**a**) TTS and non-TTS clusters (adjacent trajectory segments marked with the same color belong to one cluster); (

**b**) road path generation using K-means clustering; (

**c**) generated road paths.

**Figure 9.**Kappa coefficients achieved by the LSTM-based models with different hidden state dimensions and window sizes on the validation set.

**Figure 10.**Experimental results: (

**a**) overview of the detected TTSs (in red); (

**b**–

**e**) clustering results for the detected TTSs at intersections with different patterns (adjacent TTSs marked with the same color belong to one cluster); (

**f**–

**i**) coverages and internal paths generated based on the TTS clusters (circles indicate the boundaries of the detected intersections).

**Figure 11.**Results of intersection detection in the central urban region: (

**a**) using the local G* statistic-based approach and (

**b**) using the proposed approach. The points and segments in color are the detected turning points and TTSs, and turning points (TTSs) detected for the same intersection are marked in the same color.

**Figure 12.**Results of intersection detection in the semi-urban region: (

**a**) using the local G* statistic-based approach and (

**b**) using the proposed approach. The points and segments in color are the detected turning points and TTSs. Turning points (TTSs) detected for the same intersection are marked in the same color.

**Figure 13.**Comparison of the detected intersections using the two approaches. The points and segments in color are the detected turning points and TTSs, and the circles represent the boundaries of the detected intersections.

**Figure 14.**Detection results for TTSs (in red) at three typical complex intersections (

**a**–

**c**) using the proposed approach.

Tortuosity | Turning Angle | Speed | Acceleration | Kappa Coefficient |
---|---|---|---|---|

√ | √ | √ | √ | 0.774 |

√ | √ | √ | 0.766 | |

√ | √ | √ | 0.614 | |

√ | √ | √ | 0.746 | |

√ | √ | √ | 0.758 |

Method | Kappa Coefficient |
---|---|

DT-based model | 0.634 |

SVM-based model | 0.644 |

FNN-based model | 0.632 |

Transformer-based model | 0.693 |

LSTM-based model | 0.774 |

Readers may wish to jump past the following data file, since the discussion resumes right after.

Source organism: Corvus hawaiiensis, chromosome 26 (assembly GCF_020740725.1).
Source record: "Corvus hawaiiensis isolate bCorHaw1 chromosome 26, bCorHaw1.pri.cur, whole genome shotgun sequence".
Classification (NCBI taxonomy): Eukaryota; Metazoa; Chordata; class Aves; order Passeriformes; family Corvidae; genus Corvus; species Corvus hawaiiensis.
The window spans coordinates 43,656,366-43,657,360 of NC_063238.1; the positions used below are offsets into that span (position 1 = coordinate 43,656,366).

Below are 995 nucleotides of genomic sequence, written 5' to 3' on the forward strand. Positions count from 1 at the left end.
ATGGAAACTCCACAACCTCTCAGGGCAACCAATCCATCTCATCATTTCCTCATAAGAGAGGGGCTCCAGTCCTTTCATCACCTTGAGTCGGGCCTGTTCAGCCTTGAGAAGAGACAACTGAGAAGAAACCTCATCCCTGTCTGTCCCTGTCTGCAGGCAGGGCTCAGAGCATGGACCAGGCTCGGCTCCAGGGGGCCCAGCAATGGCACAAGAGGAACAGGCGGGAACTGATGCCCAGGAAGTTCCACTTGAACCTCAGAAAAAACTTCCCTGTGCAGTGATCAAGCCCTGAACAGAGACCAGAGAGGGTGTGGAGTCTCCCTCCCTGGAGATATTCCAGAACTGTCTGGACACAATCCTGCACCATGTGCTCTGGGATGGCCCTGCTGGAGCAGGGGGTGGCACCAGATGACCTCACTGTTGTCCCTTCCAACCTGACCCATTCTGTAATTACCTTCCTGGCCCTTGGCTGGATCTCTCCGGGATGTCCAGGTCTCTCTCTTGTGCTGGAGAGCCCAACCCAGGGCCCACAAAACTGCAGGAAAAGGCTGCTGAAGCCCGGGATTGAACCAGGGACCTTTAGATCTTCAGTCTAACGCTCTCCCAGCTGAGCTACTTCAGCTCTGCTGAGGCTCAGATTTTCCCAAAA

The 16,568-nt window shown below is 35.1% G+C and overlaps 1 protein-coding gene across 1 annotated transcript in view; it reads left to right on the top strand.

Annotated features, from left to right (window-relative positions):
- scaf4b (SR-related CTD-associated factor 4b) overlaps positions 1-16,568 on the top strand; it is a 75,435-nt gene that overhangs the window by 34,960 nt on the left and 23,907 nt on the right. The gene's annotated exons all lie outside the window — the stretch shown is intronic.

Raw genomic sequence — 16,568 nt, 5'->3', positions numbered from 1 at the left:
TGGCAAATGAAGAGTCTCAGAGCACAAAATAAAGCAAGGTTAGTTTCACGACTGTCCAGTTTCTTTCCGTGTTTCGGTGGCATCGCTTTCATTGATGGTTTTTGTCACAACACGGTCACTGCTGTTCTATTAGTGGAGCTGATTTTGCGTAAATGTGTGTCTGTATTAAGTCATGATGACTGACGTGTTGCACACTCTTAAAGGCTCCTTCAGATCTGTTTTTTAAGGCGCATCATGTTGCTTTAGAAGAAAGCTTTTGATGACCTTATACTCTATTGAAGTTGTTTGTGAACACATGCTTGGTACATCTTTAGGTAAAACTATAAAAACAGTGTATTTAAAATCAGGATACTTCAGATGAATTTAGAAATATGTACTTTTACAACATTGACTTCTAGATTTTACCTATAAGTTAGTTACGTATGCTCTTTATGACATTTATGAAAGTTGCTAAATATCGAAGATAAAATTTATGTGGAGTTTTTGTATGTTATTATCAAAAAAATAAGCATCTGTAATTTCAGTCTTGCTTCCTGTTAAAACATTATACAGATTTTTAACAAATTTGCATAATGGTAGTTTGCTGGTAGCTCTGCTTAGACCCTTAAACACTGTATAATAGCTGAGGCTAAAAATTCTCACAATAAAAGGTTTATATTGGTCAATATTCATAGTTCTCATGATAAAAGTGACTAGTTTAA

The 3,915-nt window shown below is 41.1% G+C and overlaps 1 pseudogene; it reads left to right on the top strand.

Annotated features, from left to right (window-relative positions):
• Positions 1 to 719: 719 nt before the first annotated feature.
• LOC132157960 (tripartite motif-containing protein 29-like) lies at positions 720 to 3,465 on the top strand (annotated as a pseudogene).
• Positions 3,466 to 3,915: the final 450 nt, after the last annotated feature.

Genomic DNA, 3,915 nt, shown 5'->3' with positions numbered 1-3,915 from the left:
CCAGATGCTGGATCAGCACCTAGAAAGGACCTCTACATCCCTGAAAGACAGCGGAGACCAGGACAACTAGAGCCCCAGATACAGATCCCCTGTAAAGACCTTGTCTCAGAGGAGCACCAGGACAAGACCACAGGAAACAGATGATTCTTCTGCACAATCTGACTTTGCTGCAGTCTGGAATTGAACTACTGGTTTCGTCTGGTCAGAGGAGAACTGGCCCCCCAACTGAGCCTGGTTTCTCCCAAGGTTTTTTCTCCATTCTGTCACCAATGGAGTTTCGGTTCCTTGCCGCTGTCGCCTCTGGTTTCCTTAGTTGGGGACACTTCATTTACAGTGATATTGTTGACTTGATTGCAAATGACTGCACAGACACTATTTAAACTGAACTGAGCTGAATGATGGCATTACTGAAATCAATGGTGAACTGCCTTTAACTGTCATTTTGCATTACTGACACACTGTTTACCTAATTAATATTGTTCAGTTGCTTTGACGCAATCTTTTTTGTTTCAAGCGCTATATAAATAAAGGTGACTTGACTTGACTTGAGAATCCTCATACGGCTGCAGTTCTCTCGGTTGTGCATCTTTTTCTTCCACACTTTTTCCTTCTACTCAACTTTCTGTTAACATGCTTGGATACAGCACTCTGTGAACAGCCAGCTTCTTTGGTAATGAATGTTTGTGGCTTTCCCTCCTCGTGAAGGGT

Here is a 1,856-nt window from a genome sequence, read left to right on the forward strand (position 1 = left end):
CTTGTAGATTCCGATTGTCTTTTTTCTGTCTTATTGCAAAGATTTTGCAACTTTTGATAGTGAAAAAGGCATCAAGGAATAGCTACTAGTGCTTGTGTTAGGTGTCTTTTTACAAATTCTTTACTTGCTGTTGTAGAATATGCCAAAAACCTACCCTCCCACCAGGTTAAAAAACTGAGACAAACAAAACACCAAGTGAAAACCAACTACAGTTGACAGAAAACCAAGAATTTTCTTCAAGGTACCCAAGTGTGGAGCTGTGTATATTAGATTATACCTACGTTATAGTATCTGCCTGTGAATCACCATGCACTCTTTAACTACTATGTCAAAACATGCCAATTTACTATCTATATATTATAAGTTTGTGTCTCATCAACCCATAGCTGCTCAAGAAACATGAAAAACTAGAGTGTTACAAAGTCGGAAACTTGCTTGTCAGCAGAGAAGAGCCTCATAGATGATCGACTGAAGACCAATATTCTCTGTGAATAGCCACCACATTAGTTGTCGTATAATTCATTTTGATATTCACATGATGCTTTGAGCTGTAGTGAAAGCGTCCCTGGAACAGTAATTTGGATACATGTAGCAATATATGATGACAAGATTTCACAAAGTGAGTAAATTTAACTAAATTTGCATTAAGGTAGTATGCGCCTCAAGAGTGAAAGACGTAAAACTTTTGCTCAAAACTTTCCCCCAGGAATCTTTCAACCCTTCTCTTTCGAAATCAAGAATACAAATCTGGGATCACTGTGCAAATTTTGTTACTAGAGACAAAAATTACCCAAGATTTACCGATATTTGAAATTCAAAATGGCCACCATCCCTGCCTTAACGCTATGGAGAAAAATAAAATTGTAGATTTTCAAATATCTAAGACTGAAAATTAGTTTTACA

Study Area | Method | CR (%) |
---|---|---|

Central urban region | TCPP-based model | 81.6 |

LSTM-based model | 92.9 | |

Semi-urban region | TCPP-based model | 72.3 |

LSTM-based model | 88.7 |

**Table 4.**Statistical summary of the intersection detection results for the central urban and semi-urban regions using the two approaches.

Study Area | Approach | ${\mathit{n}}_{\mathit{T}\mathit{P}}$ | ${\mathit{n}}_{\mathit{F}\mathit{P}}$ | ${\mathit{n}}_{\mathit{F}\mathit{N}}$ | Precision (%) | Recall (%) |
---|---|---|---|---|---|---|

Central urban region | Local G* statistic-based approach | 72 | 18 | 7 | 80.0 | 91.1 |

Proposed approach | 79 | 5 | 7 | 94.0 | 91.9 | |

Semi-urban region | Local G* statistic-based approach | 95 | 34 | 18 | 73.6 | 84.1 |

Proposed approach | 111 | 7 | 17 | 94.1 | 86.7 |

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## Share and Cite

**MDPI and ACS Style**

Wan, Z.; Li, L.; Yu, H.; Yang, M.
A Long Short-Term Memory-Based Approach for Detecting Turns and Generating Road Intersections from Vehicle Trajectories. *Sensors* **2022**, *22*, 6997.
https://doi.org/10.3390/s22186997

**AMA Style**

Wan Z, Li L, Yu H, Yang M.
A Long Short-Term Memory-Based Approach for Detecting Turns and Generating Road Intersections from Vehicle Trajectories. *Sensors*. 2022; 22(18):6997.
https://doi.org/10.3390/s22186997

**Chicago/Turabian Style**

Wan, Zijian, Lianying Li, Huafei Yu, and Min Yang.
2022. "A Long Short-Term Memory-Based Approach for Detecting Turns and Generating Road Intersections from Vehicle Trajectories" *Sensors* 22, no. 18: 6997.
https://doi.org/10.3390/s22186997